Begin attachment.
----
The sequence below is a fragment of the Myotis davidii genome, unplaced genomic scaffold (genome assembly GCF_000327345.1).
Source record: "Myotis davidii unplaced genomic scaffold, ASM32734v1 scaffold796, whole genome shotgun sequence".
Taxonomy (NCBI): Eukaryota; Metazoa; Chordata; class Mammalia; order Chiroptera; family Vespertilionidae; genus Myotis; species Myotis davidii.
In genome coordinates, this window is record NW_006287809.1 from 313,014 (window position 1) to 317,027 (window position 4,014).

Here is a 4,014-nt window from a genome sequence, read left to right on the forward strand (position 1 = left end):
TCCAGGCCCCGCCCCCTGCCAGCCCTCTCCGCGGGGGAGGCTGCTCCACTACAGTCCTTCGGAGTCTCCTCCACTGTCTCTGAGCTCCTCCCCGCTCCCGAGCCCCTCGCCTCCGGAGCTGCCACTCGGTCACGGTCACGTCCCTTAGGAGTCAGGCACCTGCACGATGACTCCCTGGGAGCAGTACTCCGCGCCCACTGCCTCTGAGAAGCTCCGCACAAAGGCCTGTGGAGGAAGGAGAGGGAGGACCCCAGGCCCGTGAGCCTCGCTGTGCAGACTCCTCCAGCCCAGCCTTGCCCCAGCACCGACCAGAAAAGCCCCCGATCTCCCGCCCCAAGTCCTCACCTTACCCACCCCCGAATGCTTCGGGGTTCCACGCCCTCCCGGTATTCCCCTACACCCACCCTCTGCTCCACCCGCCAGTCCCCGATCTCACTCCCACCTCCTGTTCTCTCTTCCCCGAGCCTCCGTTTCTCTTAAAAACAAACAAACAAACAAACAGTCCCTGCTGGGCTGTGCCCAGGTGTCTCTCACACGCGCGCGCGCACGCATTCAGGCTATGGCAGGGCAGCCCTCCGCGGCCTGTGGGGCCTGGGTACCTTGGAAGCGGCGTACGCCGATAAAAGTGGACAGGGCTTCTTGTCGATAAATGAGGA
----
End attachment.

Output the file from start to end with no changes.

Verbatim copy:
The sequence below is a fragment of the Myotis davidii genome, unplaced genomic scaffold (genome assembly GCF_000327345.1).
Source record: "Myotis davidii unplaced genomic scaffold, ASM32734v1 scaffold796, whole genome shotgun sequence".
Taxonomy (NCBI): Eukaryota; Metazoa; Chordata; class Mammalia; order Chiroptera; family Vespertilionidae; genus Myotis; species Myotis davidii.
In genome coordinates, this window is record NW_006287809.1 from 313,014 (window position 1) to 317,027 (window position 4,014).

Here is a 4,014-nt window from a genome sequence, read left to right on the forward strand (position 1 = left end):
TCCAGGCCCCGCCCCCTGCCAGCCCTCTCCGCGGGGGAGGCTGCTCCACTACAGTCCTTCGGAGTCTCCTCCACTGTCTCTGAGCTCCTCCCCGCTCCCGAGCCCCTCGCCTCCGGAGCTGCCACTCGGTCACGGTCACGTCCCTTAGGAGTCAGGCACCTGCACGATGACTCCCTGGGAGCAGTACTCCGCGCCCACTGCCTCTGAGAAGCTCCGCACAAAGGCCTGTGGAGGAAGGAGAGGGAGGACCCCAGGCCCGTGAGCCTCGCTGTGCAGACTCCTCCAGCCCAGCCTTGCCCCAGCACCGACCAGAAAAGCCCCCGATCTCCCGCCCCAAGTCCTCACCTTACCCACCCCCGAATGCTTCGGGGTTCCACGCCCTCCCGGTATTCCCCTACACCCACCCTCTGCTCCACCCGCCAGTCCCCGATCTCACTCCCACCTCCTGTTCTCTCTTCCCCGAGCCTCCGTTTCTCTTAAAAACAAACAAACAAACAAACAGTCCCTGCTGGGCTGTGCCCAGGTGTCTCTCACACGCGCGCGCGCACGCATTCAGGCTATGGCAGGGCAGCCCTCCGCGGCCTGTGGGGCCTGGGTACCTTGGAAGCGGCGTACGCCGATAAAAGTGGACAGGGCTTCTTGTCGATAAATGAGGA